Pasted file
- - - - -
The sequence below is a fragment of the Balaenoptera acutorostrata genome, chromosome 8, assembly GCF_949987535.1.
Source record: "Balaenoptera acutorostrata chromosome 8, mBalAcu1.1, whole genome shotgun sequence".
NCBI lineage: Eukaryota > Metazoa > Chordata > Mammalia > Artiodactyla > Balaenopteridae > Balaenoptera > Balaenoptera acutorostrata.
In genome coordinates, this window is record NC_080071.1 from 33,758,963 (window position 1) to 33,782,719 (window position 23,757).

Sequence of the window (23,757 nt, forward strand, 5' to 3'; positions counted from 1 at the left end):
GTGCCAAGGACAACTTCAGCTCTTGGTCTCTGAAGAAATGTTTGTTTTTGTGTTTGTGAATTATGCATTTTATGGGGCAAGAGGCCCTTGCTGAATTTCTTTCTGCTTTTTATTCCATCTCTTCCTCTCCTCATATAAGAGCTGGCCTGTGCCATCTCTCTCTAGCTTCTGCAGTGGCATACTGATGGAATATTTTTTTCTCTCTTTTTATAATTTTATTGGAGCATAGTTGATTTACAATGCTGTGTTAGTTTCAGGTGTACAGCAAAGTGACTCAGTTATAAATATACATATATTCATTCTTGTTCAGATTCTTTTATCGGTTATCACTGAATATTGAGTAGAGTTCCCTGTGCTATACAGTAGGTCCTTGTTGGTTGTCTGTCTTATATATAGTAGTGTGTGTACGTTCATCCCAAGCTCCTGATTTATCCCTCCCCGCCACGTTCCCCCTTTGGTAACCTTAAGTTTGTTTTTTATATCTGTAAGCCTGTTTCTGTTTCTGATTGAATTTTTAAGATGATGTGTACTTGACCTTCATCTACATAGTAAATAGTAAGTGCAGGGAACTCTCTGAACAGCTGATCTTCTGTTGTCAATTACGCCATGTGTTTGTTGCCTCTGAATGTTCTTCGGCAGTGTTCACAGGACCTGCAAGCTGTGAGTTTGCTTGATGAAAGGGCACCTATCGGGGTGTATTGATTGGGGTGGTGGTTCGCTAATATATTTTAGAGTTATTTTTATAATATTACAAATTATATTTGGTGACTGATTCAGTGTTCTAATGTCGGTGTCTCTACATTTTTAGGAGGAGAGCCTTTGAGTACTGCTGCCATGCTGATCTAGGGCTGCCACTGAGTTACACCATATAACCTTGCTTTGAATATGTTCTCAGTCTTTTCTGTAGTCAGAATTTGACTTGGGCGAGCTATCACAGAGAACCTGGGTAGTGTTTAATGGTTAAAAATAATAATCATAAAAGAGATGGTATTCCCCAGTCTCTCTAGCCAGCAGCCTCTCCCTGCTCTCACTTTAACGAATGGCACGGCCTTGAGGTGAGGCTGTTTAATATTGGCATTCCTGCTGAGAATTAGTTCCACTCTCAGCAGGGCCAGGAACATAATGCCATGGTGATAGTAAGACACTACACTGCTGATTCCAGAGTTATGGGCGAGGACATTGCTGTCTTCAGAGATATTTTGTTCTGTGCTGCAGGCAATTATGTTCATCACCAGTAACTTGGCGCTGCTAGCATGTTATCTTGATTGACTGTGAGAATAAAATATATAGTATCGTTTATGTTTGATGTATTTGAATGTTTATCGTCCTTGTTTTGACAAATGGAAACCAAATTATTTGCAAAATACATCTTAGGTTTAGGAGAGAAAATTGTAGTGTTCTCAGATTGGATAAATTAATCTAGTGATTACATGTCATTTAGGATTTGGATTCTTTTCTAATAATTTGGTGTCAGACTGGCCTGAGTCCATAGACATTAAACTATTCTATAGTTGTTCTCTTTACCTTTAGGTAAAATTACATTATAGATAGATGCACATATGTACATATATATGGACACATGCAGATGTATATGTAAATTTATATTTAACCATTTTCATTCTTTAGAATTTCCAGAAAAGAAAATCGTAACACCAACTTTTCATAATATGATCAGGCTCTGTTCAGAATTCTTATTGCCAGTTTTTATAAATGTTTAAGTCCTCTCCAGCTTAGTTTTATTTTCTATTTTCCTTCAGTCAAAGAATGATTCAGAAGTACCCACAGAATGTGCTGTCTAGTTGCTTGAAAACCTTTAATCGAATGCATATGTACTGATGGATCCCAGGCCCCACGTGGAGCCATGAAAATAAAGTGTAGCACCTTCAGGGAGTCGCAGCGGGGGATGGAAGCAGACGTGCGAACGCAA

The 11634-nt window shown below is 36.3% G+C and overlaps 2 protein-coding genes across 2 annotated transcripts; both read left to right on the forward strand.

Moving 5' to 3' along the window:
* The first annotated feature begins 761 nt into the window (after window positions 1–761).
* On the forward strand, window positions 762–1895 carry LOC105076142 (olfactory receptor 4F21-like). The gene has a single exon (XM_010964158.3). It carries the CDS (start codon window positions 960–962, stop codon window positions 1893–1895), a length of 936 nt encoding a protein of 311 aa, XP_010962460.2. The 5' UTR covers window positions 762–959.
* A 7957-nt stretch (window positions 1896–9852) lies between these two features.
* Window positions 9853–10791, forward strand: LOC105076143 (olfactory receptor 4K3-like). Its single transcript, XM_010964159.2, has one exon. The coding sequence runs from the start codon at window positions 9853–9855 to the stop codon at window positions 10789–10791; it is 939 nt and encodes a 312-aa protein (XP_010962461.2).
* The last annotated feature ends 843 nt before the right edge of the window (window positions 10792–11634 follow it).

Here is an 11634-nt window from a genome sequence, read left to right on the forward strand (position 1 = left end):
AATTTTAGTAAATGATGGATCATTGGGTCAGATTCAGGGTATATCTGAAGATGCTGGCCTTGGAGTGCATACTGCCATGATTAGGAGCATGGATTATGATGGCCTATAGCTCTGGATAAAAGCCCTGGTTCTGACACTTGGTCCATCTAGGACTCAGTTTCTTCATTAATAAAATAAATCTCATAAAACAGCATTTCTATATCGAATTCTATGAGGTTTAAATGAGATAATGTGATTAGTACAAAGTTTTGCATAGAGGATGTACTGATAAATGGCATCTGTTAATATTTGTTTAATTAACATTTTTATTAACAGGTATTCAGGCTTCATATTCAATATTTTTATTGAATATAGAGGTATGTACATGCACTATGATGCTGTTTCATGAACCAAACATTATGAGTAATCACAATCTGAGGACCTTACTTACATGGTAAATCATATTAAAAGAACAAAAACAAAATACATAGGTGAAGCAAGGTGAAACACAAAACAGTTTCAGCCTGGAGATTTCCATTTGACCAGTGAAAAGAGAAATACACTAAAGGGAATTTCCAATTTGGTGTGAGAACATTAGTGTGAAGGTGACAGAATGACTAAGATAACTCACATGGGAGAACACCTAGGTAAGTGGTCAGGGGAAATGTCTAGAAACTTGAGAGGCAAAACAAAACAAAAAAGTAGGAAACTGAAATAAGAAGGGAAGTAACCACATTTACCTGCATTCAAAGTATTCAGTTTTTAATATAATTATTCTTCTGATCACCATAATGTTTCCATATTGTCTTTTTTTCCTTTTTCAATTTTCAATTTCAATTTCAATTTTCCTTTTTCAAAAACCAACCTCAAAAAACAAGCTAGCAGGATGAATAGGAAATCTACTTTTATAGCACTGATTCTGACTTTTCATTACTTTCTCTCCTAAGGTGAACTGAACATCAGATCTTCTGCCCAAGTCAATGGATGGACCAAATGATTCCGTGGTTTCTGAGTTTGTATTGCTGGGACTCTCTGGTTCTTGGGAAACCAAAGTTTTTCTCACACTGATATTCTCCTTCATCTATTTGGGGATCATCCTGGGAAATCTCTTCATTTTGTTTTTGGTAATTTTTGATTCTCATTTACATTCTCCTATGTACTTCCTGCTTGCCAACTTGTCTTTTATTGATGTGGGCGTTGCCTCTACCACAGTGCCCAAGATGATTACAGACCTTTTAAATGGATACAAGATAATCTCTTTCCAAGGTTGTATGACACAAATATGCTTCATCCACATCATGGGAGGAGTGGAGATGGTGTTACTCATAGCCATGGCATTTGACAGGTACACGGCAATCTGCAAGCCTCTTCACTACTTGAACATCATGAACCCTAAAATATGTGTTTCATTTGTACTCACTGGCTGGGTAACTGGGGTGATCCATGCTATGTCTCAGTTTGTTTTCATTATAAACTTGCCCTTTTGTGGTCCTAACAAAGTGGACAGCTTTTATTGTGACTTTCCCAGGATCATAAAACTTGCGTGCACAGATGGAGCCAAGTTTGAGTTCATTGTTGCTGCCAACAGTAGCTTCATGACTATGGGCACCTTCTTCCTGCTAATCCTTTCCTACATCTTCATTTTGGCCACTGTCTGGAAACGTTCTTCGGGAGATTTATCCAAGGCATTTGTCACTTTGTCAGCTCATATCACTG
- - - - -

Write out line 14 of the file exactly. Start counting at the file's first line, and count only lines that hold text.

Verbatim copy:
Here is an 11634-nt window from a genome sequence, read left to right on the forward strand (position 1 = left end):